Essays on Privatisation and Business Management of European Airports Case Study

Download full paperFile format: .doc, available for editing

The paper "Privatisation and Business Management of European Airports" is a great example of a case study on management. After a conversation on privatization in the sector, this paper reviews the working and financial performance of European commercial airports by evaluating these in mixed public-private and fully private ownership to those in public control. The results of partial factor productivity (PFP), financial ratio (FRA), and data development analysis (DEA) are overview for this purpose to further explore divergences and their attribute to the degree of privatization. It also includes reviews on performance changes and changes in ownership.

The final perspective is the privatisation of airports and their impact on both management and business. There are significant differences between private and public owned airports. The public group is not homogeneous and presents structural variations between fully and partially privatized companies. Mainly we can see that difference is in operational management, utilization of assets, and capital. Privately managed or owned airports are more cost-effective whereas publicly owned airports generally produce more revenue that makes these airports obviously stronger in the financial presentation. “ Liberalisation, deregulation, and privatization have been in the limelight of economicdiscussion for more than a quarter of a century.

The aviation industry has been sharplyimpacted, including airports. In Europe, the final stage of air transport liberalization came intoeffect on April 1st, 1997. But this freedom could be meaningless until slot allocation and airtraffic control problems are resolved. Accommodating the projected traffic growth demandssubstantial additional investment, which in turn requires considerable private sector capital. ” (Button)Methods of Privatizing AirportsThere are several techniques, approaches, or methods of privatization that have not only been proposed but had been implemented. Some of them are discussed hereunder: Stocks Floatation: The public offering of different shares or stocks flotation as a secondary or initial offering is considered as the most common and popular technique of privatizing airports.

This can be practiced either in the international or domestic capital market or through both of them. Stock floatation or a public offering of shares could include the sale of partial or full shares from existing shares or through issuing of new shares.

References

Advani, A., 1998. Market orientation . The case of airport privatization. PhD thesis. Oxford:

University (Bodleian D203268).

Airline Business, 2003. The airline industry guide 2003/04. Sutton: Reed Business Information.

Airports Council International, ACI Europe, 2003. Airport charges in Europe. Brussels: ACI.

Airports Council International, ACI Europe, 2004. The social and economic impact of airports

in Europe. Brussels: ACI/York consulting.

Airports Council International, ACI Europe, 2005. Building for the future . Paying for the

airports of tomorrow. Brussels: ACI.

Aviation Strategy, 2003. Airports: Industry trends and key privatisation issues. Aviation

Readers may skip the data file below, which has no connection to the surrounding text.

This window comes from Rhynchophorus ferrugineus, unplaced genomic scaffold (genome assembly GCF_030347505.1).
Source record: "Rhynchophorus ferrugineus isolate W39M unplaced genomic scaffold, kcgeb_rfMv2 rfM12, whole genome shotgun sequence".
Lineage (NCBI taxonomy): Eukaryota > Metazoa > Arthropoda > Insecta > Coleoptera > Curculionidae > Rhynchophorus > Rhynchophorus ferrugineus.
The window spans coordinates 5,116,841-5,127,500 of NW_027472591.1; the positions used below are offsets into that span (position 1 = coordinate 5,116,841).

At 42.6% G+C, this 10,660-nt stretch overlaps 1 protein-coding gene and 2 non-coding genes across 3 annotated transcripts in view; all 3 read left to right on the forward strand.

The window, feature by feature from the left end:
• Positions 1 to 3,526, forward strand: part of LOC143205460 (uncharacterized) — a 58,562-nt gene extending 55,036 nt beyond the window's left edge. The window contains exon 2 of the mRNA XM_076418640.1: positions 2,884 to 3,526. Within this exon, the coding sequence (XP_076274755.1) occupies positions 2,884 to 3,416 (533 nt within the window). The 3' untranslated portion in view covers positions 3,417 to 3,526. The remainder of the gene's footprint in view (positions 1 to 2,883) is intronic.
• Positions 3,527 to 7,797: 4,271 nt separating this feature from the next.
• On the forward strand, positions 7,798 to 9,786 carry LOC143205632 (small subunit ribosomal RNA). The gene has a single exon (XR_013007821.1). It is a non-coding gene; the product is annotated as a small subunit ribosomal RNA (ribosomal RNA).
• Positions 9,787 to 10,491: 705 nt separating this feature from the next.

Strategy 7 (10), 6-10.

Aviation Strategy, 2004. The case for investing in airports. Aviation Strategy 8 (12), 4-6.

Backx, M., Carney, M., Gedajlovic, E., 2002. Public, private and mixed ownership and the

performance of international airlines. Journal of Air Transport Management 8 (4),

213-220.

Bates, J., 2004. Global airport developers: End of the gold rush? Airport World 9 (1), 14-16.

Black, A., Wright, P., Bachman, J. E., 1998. In search of shareholder value. London: Financial

Times/Pitman Publishing.

Coelli, T., Prasada Rao, D. S., Battese G. E., 1998. An introduction to efficiency and productivity

analysis, 5th printing 2001. Dordrecht/Norwell: Kluwer Academic Publishers.

Dempsey, P. S., 2000. Airport planning & development handbook . A global survey. New

York: McGraw-Hill.

De Neufville, R., Odoni, A., 2003. Airport systems: Planning, design, and management. New

York: McGraw-Hill.

Deutsche Bank, 1999. European airports . Privatisation ahead. London: Deutsche Bank AG

European Equity Research.

Deutsche Bank, 2000. Airports: Dawn of a new era. London: Deutsche Bank AG European

Equity Research.

Learmount, D., 2003. Europe gives Single Sky go-ahead. Flight International 164 (4913), 4.

LeTourneur, C., 2001. The bricks and mortar of global commerce. Airport World 6 (6), 36-40.

Morgan Stanley Dean Witter, 2000. Airports: Flocking to the super-hubs. London: MSDW

Transportation/Equity Research Europe.

OfConnor, A., 2002. Cross equity deals win support. Janefs Airport Review 14 (4), 8-10.

OfConnor, A., 2005. Private finance rebounds. Janefs Airport Review 17 (6), 13-14.

OfToole, K., 2002. Cost equation. Airline Business, 18 (7), 42-44.

Rappaport, A., 1998. Creating shareholder value, 2nd ed. New York/London: The Free Press.

Standard & Poorfs, S&P, 2002. European airport review. London: S&P European Project

Finance & Transportation/Infrastructure Finance Ratings.

Standard & Poorfs, S&P, 2003. European airport review. London: S&P European Transport and

Project Finance/Infrastructure Finance Ratings.

Standard & Poorfs, S&P, 2004. European airports credit survey. London: S&P Project Finance

& Transportation/Infrastructure & Leveraged Finance.

Vickerman, R., 2002. Private financing of transport infrastructure: Some UK experience. Paper

presented at the October Workshop on Applied Infrastructure Research, Berlin.

Vogel, H.-A., 2004. Airport privatisation and performance. PhD thesis. London: University of

Westminster.

Watson, A., Beeby, H., 2002. Money matters. Passenger Terminal World, June, 66-70.

Download full paperFile format: .doc, available for editing
Contact Us